The five years I have spent in university provided me with a lot of knowledge and experience as a student.  However, as a full time student who works part time, volunteers, and trains in capoeira (a Brazilian martial art), I believe some of the most invaluable skills university has offered me involved time management, thinking outside of the box, the ability to handle and persevere through difficult situations, and more importantly, how to relieve stress.

As my last year of university slowly neared, I further pursued my interest in paramedicine by volunteering with St John Ambulance (SJA) and taking courses such as Standard First Aid, AMFR, OFA3 and later EMR.  With SJA, I had the wonderful opportunity to provide first aid to the public, from minor scrapes and bruises to asthma attacks, heat stroke and motorcycle accidents. Through treating patients and working with dispatch, my colleagues and other emergency service providers, I learned the importance of professionalism, sincerity, and good communication.

I am a very active individual and in my spare time I love combining my interest for photography with hiking, kayaking and biking.  Some of these interests have trickled into my volunteering where I was one of eight lucky people in BC to be selected for St John Ambulance’s bike patrol.

Along with physical activities, painting and drawing also helps me relax and relieve stress.  One of my favourite paintings titled A Paramedic Tribute has inspired paramedics and has since been archived and displayed at the BCAS Lower Mainland Regional Headquarters.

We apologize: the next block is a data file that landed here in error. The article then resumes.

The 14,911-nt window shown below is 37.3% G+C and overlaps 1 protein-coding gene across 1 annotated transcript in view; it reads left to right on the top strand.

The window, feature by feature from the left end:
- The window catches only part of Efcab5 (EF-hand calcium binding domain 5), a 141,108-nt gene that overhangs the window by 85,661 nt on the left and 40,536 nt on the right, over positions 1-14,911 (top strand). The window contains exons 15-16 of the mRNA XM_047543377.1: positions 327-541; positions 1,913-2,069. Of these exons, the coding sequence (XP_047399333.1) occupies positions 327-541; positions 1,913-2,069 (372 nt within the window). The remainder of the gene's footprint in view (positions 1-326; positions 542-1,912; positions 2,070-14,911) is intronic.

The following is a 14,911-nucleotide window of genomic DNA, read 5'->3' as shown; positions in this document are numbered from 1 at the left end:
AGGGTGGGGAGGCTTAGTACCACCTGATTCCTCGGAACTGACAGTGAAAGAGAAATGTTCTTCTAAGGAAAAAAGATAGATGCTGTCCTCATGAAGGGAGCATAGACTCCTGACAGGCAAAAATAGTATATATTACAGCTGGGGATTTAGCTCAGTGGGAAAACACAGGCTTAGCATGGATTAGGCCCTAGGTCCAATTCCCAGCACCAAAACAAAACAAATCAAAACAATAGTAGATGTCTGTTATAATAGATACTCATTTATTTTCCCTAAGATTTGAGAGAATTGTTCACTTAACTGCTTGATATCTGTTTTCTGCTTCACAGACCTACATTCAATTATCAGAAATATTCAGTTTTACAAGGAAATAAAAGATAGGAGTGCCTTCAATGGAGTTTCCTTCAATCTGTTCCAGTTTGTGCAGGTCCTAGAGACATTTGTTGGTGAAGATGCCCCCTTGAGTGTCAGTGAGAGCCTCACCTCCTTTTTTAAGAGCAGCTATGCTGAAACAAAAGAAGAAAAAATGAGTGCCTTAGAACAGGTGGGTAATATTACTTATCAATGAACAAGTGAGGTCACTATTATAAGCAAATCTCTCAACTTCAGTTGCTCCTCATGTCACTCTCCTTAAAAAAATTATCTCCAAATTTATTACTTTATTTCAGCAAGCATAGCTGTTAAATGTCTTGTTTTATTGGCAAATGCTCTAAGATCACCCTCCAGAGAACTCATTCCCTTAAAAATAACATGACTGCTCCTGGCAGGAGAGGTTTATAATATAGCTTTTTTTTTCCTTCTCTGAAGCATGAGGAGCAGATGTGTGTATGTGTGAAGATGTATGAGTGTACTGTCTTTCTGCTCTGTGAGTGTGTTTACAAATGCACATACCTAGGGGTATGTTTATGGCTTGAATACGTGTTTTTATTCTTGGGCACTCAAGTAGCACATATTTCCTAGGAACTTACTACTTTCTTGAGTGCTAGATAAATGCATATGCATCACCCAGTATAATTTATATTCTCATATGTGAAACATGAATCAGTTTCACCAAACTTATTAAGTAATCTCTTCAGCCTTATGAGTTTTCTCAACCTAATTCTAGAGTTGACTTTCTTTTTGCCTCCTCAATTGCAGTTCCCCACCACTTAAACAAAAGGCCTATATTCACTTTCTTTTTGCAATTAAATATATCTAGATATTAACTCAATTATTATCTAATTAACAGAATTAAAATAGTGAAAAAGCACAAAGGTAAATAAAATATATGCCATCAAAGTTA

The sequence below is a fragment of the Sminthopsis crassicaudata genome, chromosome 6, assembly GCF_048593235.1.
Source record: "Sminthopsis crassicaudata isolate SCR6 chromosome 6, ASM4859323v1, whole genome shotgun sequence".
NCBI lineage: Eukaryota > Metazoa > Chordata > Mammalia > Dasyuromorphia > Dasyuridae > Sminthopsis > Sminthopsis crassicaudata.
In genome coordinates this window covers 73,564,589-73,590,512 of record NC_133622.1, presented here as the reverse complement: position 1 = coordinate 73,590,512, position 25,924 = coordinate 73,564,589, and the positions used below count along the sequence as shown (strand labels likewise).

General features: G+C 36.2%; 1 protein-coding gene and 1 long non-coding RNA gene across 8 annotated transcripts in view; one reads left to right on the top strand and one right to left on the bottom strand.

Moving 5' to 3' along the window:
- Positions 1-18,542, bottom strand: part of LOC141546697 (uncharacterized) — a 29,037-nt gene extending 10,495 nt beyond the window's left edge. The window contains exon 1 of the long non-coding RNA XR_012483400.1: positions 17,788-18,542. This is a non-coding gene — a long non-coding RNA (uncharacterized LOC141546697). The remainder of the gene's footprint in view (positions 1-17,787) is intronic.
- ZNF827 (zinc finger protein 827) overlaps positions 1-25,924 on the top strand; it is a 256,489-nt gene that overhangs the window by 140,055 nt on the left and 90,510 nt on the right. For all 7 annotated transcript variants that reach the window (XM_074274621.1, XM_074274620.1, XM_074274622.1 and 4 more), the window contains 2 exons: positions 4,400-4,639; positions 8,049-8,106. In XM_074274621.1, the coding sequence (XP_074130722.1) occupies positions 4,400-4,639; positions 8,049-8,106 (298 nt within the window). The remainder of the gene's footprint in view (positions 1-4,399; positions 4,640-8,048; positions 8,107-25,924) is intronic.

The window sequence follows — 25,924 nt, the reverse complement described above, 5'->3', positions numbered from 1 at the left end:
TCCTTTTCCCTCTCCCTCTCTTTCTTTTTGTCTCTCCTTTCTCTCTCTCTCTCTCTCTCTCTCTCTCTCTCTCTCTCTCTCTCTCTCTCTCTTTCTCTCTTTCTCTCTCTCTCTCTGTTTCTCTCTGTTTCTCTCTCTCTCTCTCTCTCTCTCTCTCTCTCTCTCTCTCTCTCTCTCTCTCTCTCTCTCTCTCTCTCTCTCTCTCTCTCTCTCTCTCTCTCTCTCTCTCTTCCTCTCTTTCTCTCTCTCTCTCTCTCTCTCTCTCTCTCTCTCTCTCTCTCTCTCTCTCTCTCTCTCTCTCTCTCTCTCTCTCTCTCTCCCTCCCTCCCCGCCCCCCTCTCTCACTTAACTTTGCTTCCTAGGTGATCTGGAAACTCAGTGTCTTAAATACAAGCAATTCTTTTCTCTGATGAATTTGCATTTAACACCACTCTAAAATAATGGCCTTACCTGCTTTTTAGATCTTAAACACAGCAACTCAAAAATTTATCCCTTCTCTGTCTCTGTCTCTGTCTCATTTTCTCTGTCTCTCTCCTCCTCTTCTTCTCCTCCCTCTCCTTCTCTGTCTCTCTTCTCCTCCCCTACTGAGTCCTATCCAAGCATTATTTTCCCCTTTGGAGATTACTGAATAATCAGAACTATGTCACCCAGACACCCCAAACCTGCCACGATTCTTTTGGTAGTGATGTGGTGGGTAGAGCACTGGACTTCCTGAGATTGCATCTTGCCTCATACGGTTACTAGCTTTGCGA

I believe the skills I have developed in the varying aspects of my life makes me a strong candidate for the Primary Care Paramedic program.  Although it is impossible to predict the future and there are still many hoops and hurdles in my journey, my long-term goal is to eventually work as a flight paramedic in BC.

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Comments
6 Responses to “Personal Statement”
  1. GD says:

    I’m glad that you decided to share your statement. If they hadn’t changed the requirements it would definitely gotten you into the program. 🙂

  2. PAL says:

    YOU ARE ONE HECK OF PERSON WHO CAN REALLY CARE FOR PEOPLE. I WISH I HAD YOUR COURAGE TO COME AND JOIN YOU. BUT ALAS I DONT HAVE ANY RESOURCES. PLEASE KEEP IT UP. GOD BLESS LOL
    PAL

  3. ash says:

    That basically sums up how i have been feeling about writing my personal statement. You have really enlightened me and reading this will have changed how i write it. You sound like a good person, I hope you enjoyed your course and have a prosperous future pursuing your dreams. Thanks again.

  4. paramedic15 says:

    Really inspiring and reminded me of the same passion I have for paramedicine. Good Luck

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  • Courage is the discovery that you may not win, and trying when you know you can lose. -Tom Krause